Name: Isabelle AUGER
Adress: INSERM UMR639, Parc Scientifique de Luminy, case 939, 163 Avenue de Luminy, 13288 Marseille cedex 09, France. Tel: + 33 4 91 82 87 50. Fax: + 33 4 91 83 09 26. Email: firstname.lastname@example.org
Personal: Date of birth: August, 20, 1970. Place of birth: Marseille, France. Citizenship: French. Languages: French, English.
Current position: INSERM Researcher, INSERM UMR639, Immunogenetics of rheumatoid arthritis, Marseille, France.
Education: Luminy Science University, Marseille, France, (PhD, 1997).
Qualifications: HDR, 2005 (Immunology, University Medical School, Marseille, France). PhD, 1997 (Immunology, Luminy Science University, Marseille, France).
Research Experience: Post doctoral position, INSERM U463, Institut de Biologie, Nantes, France (1998-1999). Post doctoral position, INSERM U639, Marseille, France (1997-1998).
Patent applications: 2010: WO2010115745A3. Biomarkers, Methods and Kits for the diagnosis of rheumatoid arthritis. 2009: EP09306063.0. Methods for diagnosing rheumatoid arthritis. 2009: EP09305266.0. Serological Methods and Kits for the diagnosis of rheumatoid arthritis. 2008: WO2009138408A3. Methods and Kits for the diagnosis of rheumatoid arthritis.
Rheumatoid arthritis (RA) is a chronic inflammatory joint disease causing articular cartilage and bone destruction. Its worldwide prevalence is 1%, its cause is unknown.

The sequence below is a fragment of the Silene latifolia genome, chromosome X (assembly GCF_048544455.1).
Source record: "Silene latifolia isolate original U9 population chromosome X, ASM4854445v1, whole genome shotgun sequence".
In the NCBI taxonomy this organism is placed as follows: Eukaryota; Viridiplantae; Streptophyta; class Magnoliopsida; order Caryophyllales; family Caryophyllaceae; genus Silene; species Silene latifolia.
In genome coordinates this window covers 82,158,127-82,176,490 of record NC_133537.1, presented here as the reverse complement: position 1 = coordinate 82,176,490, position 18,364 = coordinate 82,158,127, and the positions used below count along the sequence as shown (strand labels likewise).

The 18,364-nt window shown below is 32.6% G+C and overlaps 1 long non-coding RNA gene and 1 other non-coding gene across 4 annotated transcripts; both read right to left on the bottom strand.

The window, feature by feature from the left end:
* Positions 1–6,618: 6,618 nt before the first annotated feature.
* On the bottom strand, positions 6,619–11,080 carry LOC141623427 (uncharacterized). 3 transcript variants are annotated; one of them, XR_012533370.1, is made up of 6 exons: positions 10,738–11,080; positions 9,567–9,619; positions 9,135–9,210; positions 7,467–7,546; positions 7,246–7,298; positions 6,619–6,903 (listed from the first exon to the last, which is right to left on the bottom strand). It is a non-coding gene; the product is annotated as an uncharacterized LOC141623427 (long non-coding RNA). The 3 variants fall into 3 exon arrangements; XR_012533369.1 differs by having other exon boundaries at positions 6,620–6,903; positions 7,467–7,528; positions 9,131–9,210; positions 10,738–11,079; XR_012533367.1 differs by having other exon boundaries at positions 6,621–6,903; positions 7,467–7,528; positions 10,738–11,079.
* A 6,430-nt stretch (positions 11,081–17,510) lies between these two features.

RA is an autoantibody mediated disease. Among the various autoantibodies known in RA, autoantibodies to citrullinated proteins (ACPA) are highly specific. Citrulline is generated by post translational conversion of arginine residues. This process is catalyzed by a group of enzymes called calcium dependent peptidyl arginine deiminases, PAD. ACPA recognize citrulline on different proteins like filaggrin, vimentin or fibrin. ACPAs are detected by a commercial enzyme-linked immunoabsorbent assay containing a synthetic cyclic citrullinated peptide (anti CCP). Anti CCP antibodies identify 60% of RA patients. However, a negative result in anti-CCP antibody testing does not exclude RA.
Therefore, there is a great need for new biological markers of RA to permit early intervention to potentially prevent inflammation and joint destruction. In particular, biomarkers that would allow reliable diagnosis in CCP negative patients and biomarkers that would allow reliable diagnosis and monitoring of the early stages of the disease.
In the past 5 years, we have identified new autoantibodies associated with RA, mapped epitopes and studied the functional role of these autoantibodies. These autoantibodies could bring new understanding of the development of RA and be the basis for diagnosis in early arthritis.